To call Jesus a Samaritan was surely an insult, perhaps related to the charge of having a demon.  As one commentator reminds us, there was a “Jewish belief that Samaritan prophets were possessed by demons” [1]  When Jesus merely responds to the charge of having a demon he either assumed his response addressed both charges, or, more interestingly, he intentionally refuses to recognize “Samaritan” as an insult.

            My father had a colleague, a professor, who was a Sikh.  Sikh men are recognizable by their turbans and long beards.  For that reason, they are often confused in the West for being Muslims.  Shortly after September 11, 2001, my father’s friend and colleague was driving cross country to his new home in Arizona.  Shortly after entering Kansas, a state trooper pulled up alongside him and proceeded to stay with him across the entire state.  He was not there to escort him.  He was there to watch him.  It was eerie and frightening.  When he finally reached his destination in Arizona, he was welcomed home by having his windshield smashed.  Even though President Bush had spoken out quite strongly against anti-Islamic sentiments, we know that there was a heightened level of threat against Muslims, and by extension those who looked like Muslims, those such as Sikhs.  The irony is that Sikhs and Muslims have a very contentious history, with significant blood spilled between the two groups. Sikhs were not behind 9/11 (nor were many Muslims, for that matter).   

        Despite all of this, there were movements within the Sikh community after 9/11 not to try and distinguish themselves from Muslims. Rather, than wear shirts that said, “Not a Muslim,” some chose to bear the burden of their enemy’s (by some definitions) plight.  Dr. Simran Jeet Singh a Sikh author and professor of Islamic studies, of all things, wrote this:

Over the years, many have asked why we don’t just tell people that Sikhs aren’t Muslims and leave it at that. “Why don’t you let Muslims deal with their own problems?” is a typical one. Or, “Wouldn’t it be easier and safer for you all to just tell people who attack you that they got the wrong person?”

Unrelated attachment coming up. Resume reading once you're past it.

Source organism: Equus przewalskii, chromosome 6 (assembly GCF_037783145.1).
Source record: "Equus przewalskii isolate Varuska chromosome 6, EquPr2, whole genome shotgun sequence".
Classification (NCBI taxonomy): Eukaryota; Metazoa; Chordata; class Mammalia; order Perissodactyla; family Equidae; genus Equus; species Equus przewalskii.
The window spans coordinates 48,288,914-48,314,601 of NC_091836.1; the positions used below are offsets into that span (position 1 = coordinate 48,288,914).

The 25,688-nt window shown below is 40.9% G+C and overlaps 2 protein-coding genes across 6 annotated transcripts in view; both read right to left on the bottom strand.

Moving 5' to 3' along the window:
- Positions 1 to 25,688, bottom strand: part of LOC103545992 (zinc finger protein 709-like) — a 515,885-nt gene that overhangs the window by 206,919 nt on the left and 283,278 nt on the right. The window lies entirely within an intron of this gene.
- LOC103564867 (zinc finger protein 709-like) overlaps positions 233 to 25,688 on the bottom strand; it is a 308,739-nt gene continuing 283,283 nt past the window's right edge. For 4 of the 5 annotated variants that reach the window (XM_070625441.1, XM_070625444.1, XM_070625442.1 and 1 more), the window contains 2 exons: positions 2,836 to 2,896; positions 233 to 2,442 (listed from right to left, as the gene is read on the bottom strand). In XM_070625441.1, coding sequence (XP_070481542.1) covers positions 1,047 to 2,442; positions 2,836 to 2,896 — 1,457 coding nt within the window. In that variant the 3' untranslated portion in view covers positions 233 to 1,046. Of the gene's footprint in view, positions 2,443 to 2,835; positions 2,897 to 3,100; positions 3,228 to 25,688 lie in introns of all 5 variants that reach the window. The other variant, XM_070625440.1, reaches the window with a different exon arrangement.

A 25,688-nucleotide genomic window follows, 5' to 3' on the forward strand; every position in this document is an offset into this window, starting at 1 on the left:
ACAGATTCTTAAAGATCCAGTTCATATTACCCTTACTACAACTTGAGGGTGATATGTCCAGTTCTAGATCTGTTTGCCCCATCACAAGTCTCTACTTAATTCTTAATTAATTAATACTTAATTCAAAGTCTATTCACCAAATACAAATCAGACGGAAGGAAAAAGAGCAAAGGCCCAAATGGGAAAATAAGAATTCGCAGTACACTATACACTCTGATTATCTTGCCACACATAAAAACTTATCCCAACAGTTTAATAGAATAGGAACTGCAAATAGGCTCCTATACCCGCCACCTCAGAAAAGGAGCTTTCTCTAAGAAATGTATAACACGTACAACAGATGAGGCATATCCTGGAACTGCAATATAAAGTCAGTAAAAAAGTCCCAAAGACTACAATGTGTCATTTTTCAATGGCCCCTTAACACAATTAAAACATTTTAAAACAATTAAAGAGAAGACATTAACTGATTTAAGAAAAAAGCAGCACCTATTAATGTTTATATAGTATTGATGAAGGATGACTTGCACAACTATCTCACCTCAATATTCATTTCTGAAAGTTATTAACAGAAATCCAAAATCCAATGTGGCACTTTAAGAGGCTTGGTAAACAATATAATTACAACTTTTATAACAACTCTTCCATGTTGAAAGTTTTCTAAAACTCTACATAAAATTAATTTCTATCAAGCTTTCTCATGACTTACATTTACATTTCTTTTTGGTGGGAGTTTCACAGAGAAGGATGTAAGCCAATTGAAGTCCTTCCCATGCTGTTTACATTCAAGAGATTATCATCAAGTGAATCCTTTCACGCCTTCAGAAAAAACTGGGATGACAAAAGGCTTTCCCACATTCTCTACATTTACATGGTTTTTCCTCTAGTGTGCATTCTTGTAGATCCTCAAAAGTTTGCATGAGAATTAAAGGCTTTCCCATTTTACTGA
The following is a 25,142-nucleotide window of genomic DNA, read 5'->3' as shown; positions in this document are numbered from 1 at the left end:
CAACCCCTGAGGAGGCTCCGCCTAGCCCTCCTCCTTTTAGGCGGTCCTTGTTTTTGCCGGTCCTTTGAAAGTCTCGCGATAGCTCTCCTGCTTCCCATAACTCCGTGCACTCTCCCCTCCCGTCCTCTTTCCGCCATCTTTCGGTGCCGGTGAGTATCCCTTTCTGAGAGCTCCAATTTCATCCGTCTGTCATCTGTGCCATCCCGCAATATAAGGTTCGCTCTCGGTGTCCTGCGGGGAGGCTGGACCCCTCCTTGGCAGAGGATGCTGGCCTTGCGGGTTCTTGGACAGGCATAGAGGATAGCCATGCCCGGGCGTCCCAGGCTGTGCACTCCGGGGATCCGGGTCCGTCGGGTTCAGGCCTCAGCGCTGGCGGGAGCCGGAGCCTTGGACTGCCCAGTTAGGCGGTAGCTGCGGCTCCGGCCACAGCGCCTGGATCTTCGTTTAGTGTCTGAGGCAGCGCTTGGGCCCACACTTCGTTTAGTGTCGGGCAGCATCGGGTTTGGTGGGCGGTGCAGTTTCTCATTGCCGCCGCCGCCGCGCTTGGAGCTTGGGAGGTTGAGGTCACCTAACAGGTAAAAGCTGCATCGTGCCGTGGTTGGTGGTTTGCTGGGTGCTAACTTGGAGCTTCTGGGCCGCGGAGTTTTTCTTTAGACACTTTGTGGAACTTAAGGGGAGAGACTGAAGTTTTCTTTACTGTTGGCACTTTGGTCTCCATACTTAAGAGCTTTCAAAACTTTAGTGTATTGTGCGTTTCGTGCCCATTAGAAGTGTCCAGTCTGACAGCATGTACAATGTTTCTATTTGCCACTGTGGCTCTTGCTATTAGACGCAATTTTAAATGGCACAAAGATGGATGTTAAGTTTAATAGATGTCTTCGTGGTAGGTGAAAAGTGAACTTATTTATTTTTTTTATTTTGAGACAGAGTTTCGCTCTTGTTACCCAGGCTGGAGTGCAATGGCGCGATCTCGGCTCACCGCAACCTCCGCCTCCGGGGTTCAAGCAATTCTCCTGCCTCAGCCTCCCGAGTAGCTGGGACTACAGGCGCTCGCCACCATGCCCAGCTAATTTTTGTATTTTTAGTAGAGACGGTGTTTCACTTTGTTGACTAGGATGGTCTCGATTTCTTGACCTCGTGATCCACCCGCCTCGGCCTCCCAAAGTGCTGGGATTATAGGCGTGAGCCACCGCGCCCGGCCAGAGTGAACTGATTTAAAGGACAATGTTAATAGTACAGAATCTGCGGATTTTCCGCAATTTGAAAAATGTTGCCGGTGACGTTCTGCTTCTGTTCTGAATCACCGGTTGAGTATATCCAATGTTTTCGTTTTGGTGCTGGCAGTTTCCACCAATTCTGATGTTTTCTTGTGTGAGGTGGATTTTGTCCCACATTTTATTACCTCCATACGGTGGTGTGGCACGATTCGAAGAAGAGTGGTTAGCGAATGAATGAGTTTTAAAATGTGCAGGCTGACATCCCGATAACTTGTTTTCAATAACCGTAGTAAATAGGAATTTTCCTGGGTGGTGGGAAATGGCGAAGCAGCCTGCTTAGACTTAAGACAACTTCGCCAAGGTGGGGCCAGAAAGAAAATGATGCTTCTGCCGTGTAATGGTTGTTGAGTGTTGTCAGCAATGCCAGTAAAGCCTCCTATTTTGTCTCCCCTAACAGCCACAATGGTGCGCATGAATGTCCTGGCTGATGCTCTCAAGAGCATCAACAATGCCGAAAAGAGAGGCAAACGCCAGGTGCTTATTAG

The problem with this response is that it just deflects the hate onto another community. That’s not right, nor is it fair.[2] 

            Singh acknowledges that not all who share his faith stand in such solidarity with Muslims.  He’s been criticized for the work he does, but he grounds his commitment to the other in his religious tradition.  He says, “My faith teaches me to engage in authentic solidarity, to see others’ oppression as our own.  It’s just not an option to throw another community under the bus—even if it might make our lives easier or safer.”[3]

            When Jesus opts not to clarify that he is not a Samaritan, he positions himself between the Samaritans and the slanderous stereotype about them.  That is quite a non-statement state from the one who would one day be called “King of the Jews.”

            Why do I pair this with Paul’s invitation to examine ourselves to see whether we are living in the faith?  I put them together because what better test of our faith than the willingness to be confused for one’s enemy.  For whom are we willing to be confused and with whom are we willing to stand?  Christ, time and again, preaches with his feet, putting himself with those under attack. 

            The other day, I was at a larger gathering of families at a park (not a church gathering by the way).  One child was poking and hitting the other children with a stick. I stepped in and stopped it, though the kid was still clearly annoying the other kids before he finally he walked away.  I looked up at one point and noticed him just wandering around on his own, as friendless in that moment as I feared he would be for many in his life.  I was hit with this incredible wave of sadness.  Often those who need friends the most push them away. This child doesn’t know how to relate well to others, doesn’t have the tools.  What’s it like being him?  What does the future hold for a kid like that?  So, next time made his way near me, I decided to try and connect.  After reprimanding him, I wanted to have a positive interaction. I noticed he had a shirt with characters from the Star Wars series, so I thought there’s my opening, “Hey, I see your shirt, do you like Star Wars?” I said.